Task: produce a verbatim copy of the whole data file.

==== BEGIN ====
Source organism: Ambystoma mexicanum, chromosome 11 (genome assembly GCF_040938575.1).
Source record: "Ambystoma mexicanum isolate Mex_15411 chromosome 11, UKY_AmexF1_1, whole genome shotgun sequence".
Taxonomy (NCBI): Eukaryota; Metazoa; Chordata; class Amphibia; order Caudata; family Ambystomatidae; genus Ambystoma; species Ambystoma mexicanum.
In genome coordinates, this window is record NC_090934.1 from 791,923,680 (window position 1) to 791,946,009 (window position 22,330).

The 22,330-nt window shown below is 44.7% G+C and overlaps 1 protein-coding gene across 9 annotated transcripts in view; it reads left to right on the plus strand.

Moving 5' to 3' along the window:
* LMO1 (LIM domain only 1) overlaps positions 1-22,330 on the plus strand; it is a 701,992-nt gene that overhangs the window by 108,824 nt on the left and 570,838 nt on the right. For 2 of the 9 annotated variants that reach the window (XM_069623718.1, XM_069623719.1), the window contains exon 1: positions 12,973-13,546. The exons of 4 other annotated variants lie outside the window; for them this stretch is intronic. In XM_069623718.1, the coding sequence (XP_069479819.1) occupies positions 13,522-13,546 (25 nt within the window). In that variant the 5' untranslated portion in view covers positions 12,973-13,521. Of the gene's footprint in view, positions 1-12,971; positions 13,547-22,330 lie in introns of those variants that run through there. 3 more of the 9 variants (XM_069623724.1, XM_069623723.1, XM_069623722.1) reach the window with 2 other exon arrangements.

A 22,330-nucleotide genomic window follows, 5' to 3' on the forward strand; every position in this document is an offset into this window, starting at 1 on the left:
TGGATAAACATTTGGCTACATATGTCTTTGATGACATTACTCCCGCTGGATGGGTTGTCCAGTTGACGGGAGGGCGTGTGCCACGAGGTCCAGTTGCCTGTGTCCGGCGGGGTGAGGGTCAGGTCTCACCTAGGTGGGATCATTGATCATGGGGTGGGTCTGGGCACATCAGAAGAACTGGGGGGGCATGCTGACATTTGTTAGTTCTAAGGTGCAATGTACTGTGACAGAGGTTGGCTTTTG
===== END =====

Source organism: Ambystoma mexicanum, chromosome 11 (genome assembly GCF_040938575.1).
Source record: "Ambystoma mexicanum isolate Mex_15411 chromosome 11, UKY_AmexF1_1, whole genome shotgun sequence".
Taxonomy (NCBI): Eukaryota; Metazoa; Chordata; class Amphibia; order Caudata; family Ambystomatidae; genus Ambystoma; species Ambystoma mexicanum.
In genome coordinates, this window is record NC_090934.1 from 791,923,680 (window position 1) to 791,946,009 (window position 22,330).

The 22,330-nt window shown below is 44.7% G+C and overlaps 1 protein-coding gene across 9 annotated transcripts in view; it reads left to right on the plus strand.

Moving 5' to 3' along the window:
* LMO1 (LIM domain only 1) overlaps positions 1-22,330 on the plus strand; it is a 701,992-nt gene that overhangs the window by 108,824 nt on the left and 570,838 nt on the right. For 2 of the 9 annotated variants that reach the window (XM_069623718.1, XM_069623719.1), the window contains exon 1: positions 12,973-13,546. The exons of 4 other annotated variants lie outside the window; for them this stretch is intronic. In XM_069623718.1, the coding sequence (XP_069479819.1) occupies positions 13,522-13,546 (25 nt within the window). In that variant the 5' untranslated portion in view covers positions 12,973-13,521. Of the gene's footprint in view, positions 1-12,971; positions 13,547-22,330 lie in introns of those variants that run through there. 3 more of the 9 variants (XM_069623724.1, XM_069623723.1, XM_069623722.1) reach the window with 2 other exon arrangements.

A 22,330-nucleotide genomic window follows, 5' to 3' on the forward strand; every position in this document is an offset into this window, starting at 1 on the left:
TGGATAAACATTTGGCTACATATGTCTTTGATGACATTACTCCCGCTGGATGGGTTGTCCAGTTGACGGGAGGGCGTGTGCCACGAGGTCCAGTTGCCTGTGTCCGGCGGGGTGAGGGTCAGGTCTCACCTAGGTGGGATCATTGATCATGGGGTGGGTCTGGGCACATCAGAAGAACTGGGGGGGCATGCTGACATTTGTTAGTTCTAAGGTGCAATGTACTGTGACAGAGGTTGGCTTTTG